Monday, April 02, 2007

Sing, chickadee.

Caridad Ferrer
's Adios to My Old Life is a finalist for two RITA Awards. These awards are definitely not my area of supposed expertise, but I'm happy to see that fun teen lit is finding a home among adults as well.

It's funny. I wouldn't have even thought of this as a romance. Not really. Yeah, there's a love interest, but that wasn't the point of the book. Not at all. The boy didn't have to be there, and Ali would have been just fine in the end (not that we don't like the boy - we totally do).

Ali Montero lives to perform. She's only truly herself when playing her beloved guitar and singing. So when the Spanish version of American Idol comes to town looking for contestants, Ali sneaks behind her father's back to audition. There's no way she going to make it in, right, so no harm and she gets some experience. Of course, under the life-long tutelage of her music professor father, Ali is far better than she knows. She gets on to the reality show and is plunged into a surreal world of tv, stylists, fame, jealousy, competition and backstabbing.

This, like The Pursuit of Happiness, isn't just a book about becoming famous, or reality tv (or with Pursuit, death). It's about family, and working hard, and growing up. It's about staying true to yourself when you have every reason not to. It's about finding out exactly who the 'you' is to stay true to.

Ok, I'm never going to roll my eyes at MTV Books again. It's really Simon & Schuster, anyway. That's two great books, and TadMack says that there's a third.

Having been so embraced by the romance world there are a plethora of other reviews out there. Here are just a few:
I don't know who Darla is, but I love her as much as she loved Adios.
Amy Garvey has a fantastic interview with Ferrer that includes the author's reaction to the RITA news.
Dee & dee have an incredibly in-depth two part review.
Not to overlook reviews by Cybil-sisters Mindy and TadMack.

Also find Ferrer on MySpace.


Little Willow said...

Adios is great. Keep your eyes peeled for IT'S NOT ABOUT THE ACCENT, Ferrer's next YA book - and through MTV Books - this summer. It's a goodie.

Anonymous said...

I haven't read Adios so I can't comment about that. However, as great as it is that that a YA book finaled in what is basically an adult book award, I also find it shocking that there weren't enough entries for a YA RITA category. I mean, with all the romance/chick lit authors who also write YA, I'm really surprised. (See Ferrer's post here)

Oh, and I don't believe that a book has to be a romance to qualify for a RITA. As long as an author is an RWA member and pays the entry fee, I think they're eligible. And they also have a category for books with "Strong Romantic Elements" for the more chick lit/women's fiction-type books.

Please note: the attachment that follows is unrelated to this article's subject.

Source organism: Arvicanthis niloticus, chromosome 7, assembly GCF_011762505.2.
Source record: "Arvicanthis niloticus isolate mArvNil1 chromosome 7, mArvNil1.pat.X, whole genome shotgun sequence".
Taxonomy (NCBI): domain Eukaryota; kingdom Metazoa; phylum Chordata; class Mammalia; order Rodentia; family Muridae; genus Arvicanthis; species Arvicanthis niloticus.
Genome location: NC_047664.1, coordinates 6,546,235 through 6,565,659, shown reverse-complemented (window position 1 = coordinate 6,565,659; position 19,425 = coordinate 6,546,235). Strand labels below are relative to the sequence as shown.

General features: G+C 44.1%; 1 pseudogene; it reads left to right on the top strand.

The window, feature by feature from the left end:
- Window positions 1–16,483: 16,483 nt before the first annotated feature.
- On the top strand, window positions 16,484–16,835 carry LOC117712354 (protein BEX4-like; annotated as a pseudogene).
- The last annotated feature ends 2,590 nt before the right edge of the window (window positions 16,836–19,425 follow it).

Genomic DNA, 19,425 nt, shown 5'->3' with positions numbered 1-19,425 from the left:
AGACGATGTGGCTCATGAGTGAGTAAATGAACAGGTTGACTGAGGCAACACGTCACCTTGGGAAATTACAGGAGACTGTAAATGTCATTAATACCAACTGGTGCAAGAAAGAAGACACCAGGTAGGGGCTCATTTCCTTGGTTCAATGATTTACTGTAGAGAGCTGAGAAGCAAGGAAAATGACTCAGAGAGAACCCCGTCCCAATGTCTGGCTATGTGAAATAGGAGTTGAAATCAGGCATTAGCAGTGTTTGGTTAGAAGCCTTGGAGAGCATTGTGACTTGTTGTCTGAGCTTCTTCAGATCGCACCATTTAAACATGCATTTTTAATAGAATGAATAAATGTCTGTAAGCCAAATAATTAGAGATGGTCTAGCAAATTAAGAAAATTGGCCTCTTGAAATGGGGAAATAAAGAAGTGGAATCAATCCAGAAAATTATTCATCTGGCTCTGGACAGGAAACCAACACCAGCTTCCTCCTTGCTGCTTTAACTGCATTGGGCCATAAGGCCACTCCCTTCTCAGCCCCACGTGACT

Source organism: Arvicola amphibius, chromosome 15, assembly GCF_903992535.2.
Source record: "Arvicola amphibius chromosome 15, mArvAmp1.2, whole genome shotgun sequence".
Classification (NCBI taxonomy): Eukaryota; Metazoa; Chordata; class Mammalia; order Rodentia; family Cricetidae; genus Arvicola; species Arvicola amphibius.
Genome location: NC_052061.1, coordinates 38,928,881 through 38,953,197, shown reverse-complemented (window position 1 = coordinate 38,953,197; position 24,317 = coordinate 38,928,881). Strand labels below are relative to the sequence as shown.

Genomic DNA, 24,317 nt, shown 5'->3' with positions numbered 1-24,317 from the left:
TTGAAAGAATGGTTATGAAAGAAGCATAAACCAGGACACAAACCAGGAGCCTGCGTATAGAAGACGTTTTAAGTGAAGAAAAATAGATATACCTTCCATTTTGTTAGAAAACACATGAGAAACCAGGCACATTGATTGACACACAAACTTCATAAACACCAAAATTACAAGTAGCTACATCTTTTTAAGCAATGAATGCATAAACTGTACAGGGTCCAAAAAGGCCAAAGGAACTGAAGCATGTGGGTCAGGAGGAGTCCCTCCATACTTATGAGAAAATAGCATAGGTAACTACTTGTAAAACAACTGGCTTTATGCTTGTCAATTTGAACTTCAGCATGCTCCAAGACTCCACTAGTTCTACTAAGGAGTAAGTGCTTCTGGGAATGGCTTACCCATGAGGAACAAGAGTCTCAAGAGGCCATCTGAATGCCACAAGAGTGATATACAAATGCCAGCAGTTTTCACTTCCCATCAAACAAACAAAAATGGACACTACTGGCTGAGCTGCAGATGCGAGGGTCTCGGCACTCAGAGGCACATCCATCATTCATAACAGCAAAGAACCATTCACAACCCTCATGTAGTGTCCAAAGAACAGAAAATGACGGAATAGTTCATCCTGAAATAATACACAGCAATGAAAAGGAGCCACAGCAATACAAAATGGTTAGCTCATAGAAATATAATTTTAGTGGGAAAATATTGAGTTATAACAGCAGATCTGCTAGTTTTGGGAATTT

Jackie Parker said...

I did read that while looking for what others had to say about the title. I, too, am absolutely astounded that the YA category couldn't scrape up their 25 entries. Shocked. If Adios qualified, I can easily think up another 25 with very little effort.

As for the qualifing points, that's really interesting. Again, I must claim ignorance about all things RWA.

Anonymous said...

MTV Bloody Books. Is nothing sacred?

~A disgruntled Kathryn

P.S. Although now that I think about it, MTV Films has managed to pump out some decent stuff. So perhaps I shouldn't abandon all hope.

Anonymous said...

I checked out the RWA site and, oops, there are more requirements.

"it was published by a RITA-recognized publisher;
it has an original copyright date of 2006;
it meets the requirements for the category in which it is entered;
the author did not participate financially in the production and distribution of the work"

Still, these requirements aren't all that difficult to meet, especially when you're published by the big New York houses. Was it the entry fee that turned people off?

Jackie Parker said...

Hmm... possibly. And after the whole stigma thing at Liz B's... if teen lit itself has a bad rap, imagine TEEN ROMANCES!!! *GASP* ;)

Anonymous said...

I did some more digging for a post I'm working on. So here are the RITA rules and category descriptions. Again, more complicated than I originally thought, but easy enough for most YA authors to meet if they were willing to enter their book(s) and cough up the entry fee.

You're probably right about the stigma attached to YA books. See Ferrer's comment (hope the link is okay; feel free to delete if not): "I suspect (AND THIS IS JUST PERSONAL OPINION, PEOPLE) that some people who write both adult and Young Adult fiction tend to think of their YA as less important somehow."

Anonymous said...

Trust me, I doubt you would've found anyone more surprised than me the day the finalists were announced. *g* I outlined my reasons for going ahead and entering even after the YA category failed to make it at the SBTB blog entry to which Trisha linked. I'm glad I did, if only because I get to carry the YA banner and show that YA novels can be smart, fun, entertaining reads, no matter what your age.

Thanks for the lovely review!!